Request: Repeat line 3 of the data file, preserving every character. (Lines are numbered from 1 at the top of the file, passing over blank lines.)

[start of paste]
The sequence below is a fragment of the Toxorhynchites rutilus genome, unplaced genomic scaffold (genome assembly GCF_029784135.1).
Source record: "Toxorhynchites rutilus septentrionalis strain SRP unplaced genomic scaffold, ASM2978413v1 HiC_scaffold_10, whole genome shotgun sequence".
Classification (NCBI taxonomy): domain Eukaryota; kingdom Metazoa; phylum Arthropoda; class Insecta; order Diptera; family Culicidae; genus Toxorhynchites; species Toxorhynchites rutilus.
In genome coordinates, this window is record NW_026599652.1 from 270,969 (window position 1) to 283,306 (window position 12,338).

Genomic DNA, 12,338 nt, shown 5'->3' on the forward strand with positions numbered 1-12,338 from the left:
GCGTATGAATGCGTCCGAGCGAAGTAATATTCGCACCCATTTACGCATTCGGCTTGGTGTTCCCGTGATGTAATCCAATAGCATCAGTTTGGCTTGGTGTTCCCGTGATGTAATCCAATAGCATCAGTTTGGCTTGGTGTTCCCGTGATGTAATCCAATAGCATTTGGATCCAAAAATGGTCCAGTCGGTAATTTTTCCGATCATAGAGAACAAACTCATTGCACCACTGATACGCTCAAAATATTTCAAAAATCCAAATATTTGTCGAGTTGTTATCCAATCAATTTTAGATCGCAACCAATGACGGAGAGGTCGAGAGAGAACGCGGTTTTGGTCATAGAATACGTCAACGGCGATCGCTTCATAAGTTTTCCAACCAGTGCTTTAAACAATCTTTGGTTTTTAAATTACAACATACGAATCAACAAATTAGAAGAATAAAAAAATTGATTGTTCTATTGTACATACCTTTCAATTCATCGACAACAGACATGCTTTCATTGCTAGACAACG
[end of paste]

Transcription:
Classification (NCBI taxonomy): domain Eukaryota; kingdom Metazoa; phylum Arthropoda; class Insecta; order Diptera; family Culicidae; genus Toxorhynchites; species Toxorhynchites rutilus.